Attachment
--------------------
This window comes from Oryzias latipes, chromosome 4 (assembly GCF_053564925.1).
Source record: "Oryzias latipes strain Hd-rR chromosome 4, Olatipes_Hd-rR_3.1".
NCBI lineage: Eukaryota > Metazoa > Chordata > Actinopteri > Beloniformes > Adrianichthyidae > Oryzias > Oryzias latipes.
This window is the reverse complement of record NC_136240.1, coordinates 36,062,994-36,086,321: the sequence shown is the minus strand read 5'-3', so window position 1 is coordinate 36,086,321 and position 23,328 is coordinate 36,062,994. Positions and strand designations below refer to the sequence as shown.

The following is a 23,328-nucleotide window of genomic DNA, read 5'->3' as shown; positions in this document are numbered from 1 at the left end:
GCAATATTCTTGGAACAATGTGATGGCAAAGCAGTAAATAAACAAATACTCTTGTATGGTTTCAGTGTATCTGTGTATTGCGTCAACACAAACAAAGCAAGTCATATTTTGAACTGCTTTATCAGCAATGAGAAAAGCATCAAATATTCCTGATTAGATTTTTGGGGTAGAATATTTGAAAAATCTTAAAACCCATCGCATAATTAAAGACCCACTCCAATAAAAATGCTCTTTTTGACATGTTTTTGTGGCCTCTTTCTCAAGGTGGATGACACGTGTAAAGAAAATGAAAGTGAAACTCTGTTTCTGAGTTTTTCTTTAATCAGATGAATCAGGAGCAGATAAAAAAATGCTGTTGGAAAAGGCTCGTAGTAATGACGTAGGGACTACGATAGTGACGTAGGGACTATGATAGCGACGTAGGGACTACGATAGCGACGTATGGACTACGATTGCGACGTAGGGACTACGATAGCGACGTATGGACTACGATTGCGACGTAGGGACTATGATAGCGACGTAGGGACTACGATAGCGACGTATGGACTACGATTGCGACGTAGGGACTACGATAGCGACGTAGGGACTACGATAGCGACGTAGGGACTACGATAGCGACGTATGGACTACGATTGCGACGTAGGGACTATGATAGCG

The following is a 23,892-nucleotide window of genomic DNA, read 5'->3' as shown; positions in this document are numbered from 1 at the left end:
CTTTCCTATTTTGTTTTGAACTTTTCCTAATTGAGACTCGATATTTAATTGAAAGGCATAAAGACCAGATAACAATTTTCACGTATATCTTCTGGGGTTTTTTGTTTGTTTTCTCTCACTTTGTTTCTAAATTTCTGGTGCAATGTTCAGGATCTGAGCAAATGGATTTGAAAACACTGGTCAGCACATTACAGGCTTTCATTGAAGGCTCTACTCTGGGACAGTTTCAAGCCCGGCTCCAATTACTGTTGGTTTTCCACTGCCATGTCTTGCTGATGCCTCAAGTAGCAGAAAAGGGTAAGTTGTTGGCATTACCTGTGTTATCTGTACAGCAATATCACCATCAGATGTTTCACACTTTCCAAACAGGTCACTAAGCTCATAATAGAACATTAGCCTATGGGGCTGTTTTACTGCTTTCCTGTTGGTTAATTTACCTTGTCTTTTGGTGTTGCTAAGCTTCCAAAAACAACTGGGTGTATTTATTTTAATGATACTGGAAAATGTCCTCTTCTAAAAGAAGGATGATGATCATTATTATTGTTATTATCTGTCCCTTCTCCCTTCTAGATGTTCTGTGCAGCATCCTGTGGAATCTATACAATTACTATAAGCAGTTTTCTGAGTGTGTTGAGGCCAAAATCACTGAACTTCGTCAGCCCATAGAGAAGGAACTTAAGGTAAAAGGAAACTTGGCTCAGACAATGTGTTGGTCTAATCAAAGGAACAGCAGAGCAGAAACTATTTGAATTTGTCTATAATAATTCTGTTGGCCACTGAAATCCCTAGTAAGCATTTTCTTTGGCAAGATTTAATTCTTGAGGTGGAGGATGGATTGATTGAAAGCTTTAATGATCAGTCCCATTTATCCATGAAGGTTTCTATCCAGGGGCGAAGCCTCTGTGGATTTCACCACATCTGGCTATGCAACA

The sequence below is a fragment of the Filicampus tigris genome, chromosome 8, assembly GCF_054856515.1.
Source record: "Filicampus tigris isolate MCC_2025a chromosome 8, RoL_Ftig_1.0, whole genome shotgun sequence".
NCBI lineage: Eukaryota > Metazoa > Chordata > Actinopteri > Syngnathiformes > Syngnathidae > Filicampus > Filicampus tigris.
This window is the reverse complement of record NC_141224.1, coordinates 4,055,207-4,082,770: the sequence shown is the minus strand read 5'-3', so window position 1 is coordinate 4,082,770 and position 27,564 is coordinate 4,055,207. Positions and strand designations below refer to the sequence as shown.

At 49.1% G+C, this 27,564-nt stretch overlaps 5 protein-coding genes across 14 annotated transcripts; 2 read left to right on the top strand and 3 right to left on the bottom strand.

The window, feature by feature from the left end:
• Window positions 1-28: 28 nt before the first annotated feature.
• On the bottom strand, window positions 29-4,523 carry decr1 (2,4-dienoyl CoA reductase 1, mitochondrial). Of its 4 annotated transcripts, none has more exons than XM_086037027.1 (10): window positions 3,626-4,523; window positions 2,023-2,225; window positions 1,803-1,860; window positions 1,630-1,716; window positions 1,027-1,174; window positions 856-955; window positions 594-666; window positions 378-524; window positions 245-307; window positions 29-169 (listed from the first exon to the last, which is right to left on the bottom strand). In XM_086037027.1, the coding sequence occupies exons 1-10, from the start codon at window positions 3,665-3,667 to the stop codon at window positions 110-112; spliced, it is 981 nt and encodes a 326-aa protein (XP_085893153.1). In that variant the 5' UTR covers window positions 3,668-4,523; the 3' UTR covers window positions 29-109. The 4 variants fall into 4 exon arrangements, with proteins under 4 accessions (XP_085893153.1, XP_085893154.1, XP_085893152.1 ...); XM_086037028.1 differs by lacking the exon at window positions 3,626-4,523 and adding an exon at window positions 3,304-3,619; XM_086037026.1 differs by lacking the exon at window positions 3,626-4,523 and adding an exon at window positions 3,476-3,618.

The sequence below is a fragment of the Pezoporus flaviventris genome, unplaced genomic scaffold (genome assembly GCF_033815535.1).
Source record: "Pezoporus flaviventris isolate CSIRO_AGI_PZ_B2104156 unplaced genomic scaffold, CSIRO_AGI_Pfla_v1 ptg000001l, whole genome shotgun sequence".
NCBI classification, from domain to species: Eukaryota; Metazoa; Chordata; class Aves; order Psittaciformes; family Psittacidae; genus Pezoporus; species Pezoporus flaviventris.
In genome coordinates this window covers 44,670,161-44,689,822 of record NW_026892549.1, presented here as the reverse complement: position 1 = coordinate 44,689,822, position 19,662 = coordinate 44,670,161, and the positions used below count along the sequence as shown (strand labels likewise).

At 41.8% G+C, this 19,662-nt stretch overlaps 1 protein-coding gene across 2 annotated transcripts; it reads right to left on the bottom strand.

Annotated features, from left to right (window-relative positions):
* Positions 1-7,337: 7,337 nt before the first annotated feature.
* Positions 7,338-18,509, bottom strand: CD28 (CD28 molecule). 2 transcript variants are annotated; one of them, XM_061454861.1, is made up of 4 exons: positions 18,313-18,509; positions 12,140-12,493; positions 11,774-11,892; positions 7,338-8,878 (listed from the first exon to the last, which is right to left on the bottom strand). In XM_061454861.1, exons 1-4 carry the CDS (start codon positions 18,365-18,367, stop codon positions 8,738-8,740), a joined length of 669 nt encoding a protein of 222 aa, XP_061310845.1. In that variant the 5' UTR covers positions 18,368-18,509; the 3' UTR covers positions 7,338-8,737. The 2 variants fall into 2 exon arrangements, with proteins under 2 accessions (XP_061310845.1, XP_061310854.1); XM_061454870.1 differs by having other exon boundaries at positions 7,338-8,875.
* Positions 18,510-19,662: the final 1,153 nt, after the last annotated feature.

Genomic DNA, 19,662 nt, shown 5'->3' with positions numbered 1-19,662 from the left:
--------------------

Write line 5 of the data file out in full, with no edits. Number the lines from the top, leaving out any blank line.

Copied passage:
The following is a 23,328-nucleotide window of genomic DNA, read 5'->3' as shown; positions in this document are numbered from 1 at the left end: